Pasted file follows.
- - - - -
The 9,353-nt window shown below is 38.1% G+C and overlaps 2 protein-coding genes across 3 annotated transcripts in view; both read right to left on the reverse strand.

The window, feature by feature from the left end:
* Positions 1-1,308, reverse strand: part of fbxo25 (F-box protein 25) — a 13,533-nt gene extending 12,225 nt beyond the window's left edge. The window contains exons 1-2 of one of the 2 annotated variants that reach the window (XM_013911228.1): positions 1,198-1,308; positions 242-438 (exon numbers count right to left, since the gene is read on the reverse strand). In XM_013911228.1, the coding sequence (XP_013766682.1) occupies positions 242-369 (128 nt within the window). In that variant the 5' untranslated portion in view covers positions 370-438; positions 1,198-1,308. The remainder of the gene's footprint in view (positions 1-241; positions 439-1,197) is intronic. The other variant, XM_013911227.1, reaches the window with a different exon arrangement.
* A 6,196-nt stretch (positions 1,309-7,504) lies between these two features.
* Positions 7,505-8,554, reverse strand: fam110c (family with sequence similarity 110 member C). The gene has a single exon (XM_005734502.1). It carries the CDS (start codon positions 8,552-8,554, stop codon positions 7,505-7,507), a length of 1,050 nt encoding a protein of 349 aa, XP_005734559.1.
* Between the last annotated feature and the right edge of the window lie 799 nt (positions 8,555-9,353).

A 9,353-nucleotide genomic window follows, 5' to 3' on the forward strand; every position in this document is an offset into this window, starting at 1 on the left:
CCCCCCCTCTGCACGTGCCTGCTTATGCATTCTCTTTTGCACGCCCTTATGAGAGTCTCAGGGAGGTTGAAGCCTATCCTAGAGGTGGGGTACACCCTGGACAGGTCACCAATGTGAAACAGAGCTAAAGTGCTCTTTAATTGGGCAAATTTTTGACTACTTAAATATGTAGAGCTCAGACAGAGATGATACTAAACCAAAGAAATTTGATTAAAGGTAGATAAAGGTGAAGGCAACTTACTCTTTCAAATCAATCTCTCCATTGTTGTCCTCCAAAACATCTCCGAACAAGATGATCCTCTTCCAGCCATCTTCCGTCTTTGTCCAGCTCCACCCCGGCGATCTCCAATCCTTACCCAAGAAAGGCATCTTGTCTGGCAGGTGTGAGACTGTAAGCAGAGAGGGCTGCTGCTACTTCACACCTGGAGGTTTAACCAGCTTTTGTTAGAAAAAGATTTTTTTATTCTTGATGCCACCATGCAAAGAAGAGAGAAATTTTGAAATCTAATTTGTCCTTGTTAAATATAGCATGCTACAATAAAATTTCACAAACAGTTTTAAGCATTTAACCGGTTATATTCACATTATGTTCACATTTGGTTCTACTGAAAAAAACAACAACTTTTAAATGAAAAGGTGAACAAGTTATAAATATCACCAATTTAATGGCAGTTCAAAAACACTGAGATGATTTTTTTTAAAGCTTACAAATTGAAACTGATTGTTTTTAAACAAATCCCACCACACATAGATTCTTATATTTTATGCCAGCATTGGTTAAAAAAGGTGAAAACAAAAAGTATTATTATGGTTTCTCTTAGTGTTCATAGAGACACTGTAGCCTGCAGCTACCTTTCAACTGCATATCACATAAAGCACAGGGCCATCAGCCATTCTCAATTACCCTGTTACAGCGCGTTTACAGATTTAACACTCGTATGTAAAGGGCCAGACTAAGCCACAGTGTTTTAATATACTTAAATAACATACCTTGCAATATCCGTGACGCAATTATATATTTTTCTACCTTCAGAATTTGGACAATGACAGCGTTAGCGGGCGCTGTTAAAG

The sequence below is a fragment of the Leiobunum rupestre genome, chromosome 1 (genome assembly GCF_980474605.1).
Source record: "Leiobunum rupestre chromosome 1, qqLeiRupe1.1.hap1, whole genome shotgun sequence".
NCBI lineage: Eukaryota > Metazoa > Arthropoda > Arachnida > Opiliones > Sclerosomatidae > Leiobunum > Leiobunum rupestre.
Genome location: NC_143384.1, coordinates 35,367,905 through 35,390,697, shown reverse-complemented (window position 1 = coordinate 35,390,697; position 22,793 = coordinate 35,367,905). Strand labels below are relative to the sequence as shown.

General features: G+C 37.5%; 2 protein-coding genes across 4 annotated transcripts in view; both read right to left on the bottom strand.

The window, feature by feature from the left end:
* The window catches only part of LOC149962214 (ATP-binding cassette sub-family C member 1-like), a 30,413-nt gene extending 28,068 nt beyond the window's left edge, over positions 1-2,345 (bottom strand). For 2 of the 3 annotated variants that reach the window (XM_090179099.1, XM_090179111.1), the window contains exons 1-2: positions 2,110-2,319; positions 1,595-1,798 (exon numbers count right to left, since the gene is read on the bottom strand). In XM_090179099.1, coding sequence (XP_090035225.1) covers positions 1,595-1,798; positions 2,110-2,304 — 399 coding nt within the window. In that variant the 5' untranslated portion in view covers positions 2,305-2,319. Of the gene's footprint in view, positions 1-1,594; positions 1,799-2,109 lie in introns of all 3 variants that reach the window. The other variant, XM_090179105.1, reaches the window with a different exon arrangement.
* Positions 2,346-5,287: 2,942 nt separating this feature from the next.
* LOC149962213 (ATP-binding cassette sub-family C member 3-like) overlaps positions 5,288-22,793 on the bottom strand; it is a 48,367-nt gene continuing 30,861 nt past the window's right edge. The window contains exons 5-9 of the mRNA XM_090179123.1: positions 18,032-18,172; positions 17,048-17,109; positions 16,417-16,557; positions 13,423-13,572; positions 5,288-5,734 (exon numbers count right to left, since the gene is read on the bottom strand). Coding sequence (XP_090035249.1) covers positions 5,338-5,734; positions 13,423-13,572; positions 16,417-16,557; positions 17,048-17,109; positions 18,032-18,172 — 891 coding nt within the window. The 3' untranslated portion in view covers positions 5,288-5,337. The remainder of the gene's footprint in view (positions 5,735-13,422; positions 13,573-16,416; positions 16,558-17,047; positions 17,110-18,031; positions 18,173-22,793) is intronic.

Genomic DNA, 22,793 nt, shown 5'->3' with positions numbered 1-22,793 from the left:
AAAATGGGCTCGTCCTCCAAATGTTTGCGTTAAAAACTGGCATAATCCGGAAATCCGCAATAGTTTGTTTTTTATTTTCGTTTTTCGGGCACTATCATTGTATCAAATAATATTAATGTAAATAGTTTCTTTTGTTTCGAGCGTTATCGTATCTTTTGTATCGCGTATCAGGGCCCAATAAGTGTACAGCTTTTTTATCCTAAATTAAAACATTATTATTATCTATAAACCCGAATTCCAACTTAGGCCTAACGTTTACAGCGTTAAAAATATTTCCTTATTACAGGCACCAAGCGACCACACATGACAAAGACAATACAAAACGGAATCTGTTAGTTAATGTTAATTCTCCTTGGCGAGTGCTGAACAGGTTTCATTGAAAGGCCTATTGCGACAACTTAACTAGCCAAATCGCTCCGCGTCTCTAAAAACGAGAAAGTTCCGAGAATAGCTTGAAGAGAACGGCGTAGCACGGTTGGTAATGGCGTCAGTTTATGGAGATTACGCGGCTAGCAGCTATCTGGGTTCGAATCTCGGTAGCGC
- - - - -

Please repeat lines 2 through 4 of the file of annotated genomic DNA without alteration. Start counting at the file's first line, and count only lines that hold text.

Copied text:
The window, feature by feature from the left end:
* Positions 1-1,308, reverse strand: part of fbxo25 (F-box protein 25) — a 13,533-nt gene extending 12,225 nt beyond the window's left edge. The window contains exons 1-2 of one of the 2 annotated variants that reach the window (XM_013911228.1): positions 1,198-1,308; positions 242-438 (exon numbers count right to left, since the gene is read on the reverse strand). In XM_013911228.1, the coding sequence (XP_013766682.1) occupies positions 242-369 (128 nt within the window). In that variant the 5' untranslated portion in view covers positions 370-438; positions 1,198-1,308. The remainder of the gene's footprint in view (positions 1-241; positions 439-1,197) is intronic. The other variant, XM_013911227.1, reaches the window with a different exon arrangement.
* A 6,196-nt stretch (positions 1,309-7,504) lies between these two features.